PTSD and the 4th of July

July 2, 2020  |  4th of July, Mental health, Ptsd
PTSD overview video

The heat is on as we head toward the 4th of July. Still, we'll be celebrating with virtual family get-togethers, cookouts with our live-in loved ones (or socially distanced family gatherings, too), and then - where they're happening - a fireworks display.

But it's also a time of difficulty for those living with PTSD and other mental health problems that are affected by loud booms. PTSD, or Post Traumatic Stress Disorder, is a mental health diagnosis that, according to the US Department of Veterans Affairs, that develops "after experiencing or witnessing a life-threatening event, like combat, a natural disaster, a car accident, or sexual assault." For more information, watch this video.

Here's a way to think about it: upsetting memories are normal, or even feeling on eduge or have trouble sleeping after something traumatic happens. Most people get past those feelings after a few weeks.

If those types of feelings continue or get worse, it's time to talk with a professional to find out if it is PTSD. Bear in mind that for some, the symptoms could start later or come and go over time.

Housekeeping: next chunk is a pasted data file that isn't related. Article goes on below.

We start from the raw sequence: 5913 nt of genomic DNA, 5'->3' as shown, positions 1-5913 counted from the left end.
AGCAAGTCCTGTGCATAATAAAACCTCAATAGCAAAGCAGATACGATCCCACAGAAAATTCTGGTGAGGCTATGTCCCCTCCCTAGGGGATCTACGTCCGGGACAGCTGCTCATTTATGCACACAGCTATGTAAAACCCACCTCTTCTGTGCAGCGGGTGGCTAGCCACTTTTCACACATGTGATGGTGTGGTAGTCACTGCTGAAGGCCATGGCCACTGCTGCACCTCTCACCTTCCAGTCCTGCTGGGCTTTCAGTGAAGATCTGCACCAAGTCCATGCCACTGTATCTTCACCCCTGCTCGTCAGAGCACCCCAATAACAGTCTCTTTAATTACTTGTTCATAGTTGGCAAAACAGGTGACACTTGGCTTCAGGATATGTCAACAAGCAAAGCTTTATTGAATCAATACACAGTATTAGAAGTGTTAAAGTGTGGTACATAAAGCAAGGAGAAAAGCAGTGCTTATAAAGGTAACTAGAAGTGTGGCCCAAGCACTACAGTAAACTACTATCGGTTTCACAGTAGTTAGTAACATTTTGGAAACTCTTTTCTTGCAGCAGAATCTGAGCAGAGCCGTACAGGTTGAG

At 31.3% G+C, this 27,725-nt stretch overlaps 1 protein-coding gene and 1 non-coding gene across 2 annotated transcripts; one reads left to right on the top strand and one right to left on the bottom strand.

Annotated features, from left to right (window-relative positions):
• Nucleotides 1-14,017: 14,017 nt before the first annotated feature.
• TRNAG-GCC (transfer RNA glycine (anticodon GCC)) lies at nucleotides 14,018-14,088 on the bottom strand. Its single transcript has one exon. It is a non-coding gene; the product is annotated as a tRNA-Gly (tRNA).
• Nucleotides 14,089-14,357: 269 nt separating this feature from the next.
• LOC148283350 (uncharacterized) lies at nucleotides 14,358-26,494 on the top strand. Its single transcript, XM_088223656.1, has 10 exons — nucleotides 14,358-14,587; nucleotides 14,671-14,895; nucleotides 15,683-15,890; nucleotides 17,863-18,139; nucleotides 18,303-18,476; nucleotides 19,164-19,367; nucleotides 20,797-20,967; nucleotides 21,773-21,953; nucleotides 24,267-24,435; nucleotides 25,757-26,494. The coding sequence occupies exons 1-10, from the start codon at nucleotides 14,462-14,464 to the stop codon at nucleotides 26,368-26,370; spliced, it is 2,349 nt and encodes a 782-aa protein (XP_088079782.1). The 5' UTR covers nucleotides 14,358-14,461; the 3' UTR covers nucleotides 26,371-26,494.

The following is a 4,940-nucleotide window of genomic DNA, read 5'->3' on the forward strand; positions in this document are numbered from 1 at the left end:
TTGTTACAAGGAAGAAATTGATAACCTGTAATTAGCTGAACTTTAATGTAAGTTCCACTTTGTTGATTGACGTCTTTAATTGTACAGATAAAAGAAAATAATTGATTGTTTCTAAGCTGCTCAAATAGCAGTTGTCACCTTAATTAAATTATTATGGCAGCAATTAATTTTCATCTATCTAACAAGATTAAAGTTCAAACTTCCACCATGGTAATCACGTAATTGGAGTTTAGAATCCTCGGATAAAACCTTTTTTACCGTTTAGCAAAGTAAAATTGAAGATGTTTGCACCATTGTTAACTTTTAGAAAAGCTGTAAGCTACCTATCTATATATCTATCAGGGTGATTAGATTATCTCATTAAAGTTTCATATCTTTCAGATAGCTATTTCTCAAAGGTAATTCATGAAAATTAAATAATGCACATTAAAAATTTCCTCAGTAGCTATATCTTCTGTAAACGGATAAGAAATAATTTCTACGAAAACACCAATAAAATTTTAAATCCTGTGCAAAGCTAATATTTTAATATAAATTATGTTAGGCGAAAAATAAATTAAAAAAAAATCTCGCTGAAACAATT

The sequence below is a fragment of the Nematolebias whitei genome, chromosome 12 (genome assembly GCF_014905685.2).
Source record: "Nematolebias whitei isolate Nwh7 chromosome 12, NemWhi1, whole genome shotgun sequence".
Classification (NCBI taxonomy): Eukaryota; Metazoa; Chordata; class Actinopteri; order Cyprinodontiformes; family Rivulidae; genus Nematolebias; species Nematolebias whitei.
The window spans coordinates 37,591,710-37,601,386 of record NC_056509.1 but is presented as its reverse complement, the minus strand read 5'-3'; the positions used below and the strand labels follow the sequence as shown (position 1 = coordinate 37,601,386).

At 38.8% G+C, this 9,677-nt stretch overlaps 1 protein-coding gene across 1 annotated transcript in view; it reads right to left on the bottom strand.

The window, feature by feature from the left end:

If someone you care about may exhibit signs of PTSD, there are ways to help them get through it. A few tips:

  • Listen and show you care. Be a steady, reliable and trustworthy presence.
  • Learn what triggers their PTSD. They can be ordinary to you, but it can remind a perston wtih PTSD of the traumatic experience. Each is going to be unique.
  • Encourage treatment. Offer to go with them if that could help.
  • Be patient. It's not always easy for the person with PTSD to talk about it.

If the 4th of July fireworks make you or a loved one upset, or you feel on edge or have trouble sleeping because of some traumatic memory, call our hotline at (877) 695-6333 right away. It doesn't matter what time it is, day or night. Someone is there to help you.

Wishing you a safe and happy 4th of July holiday!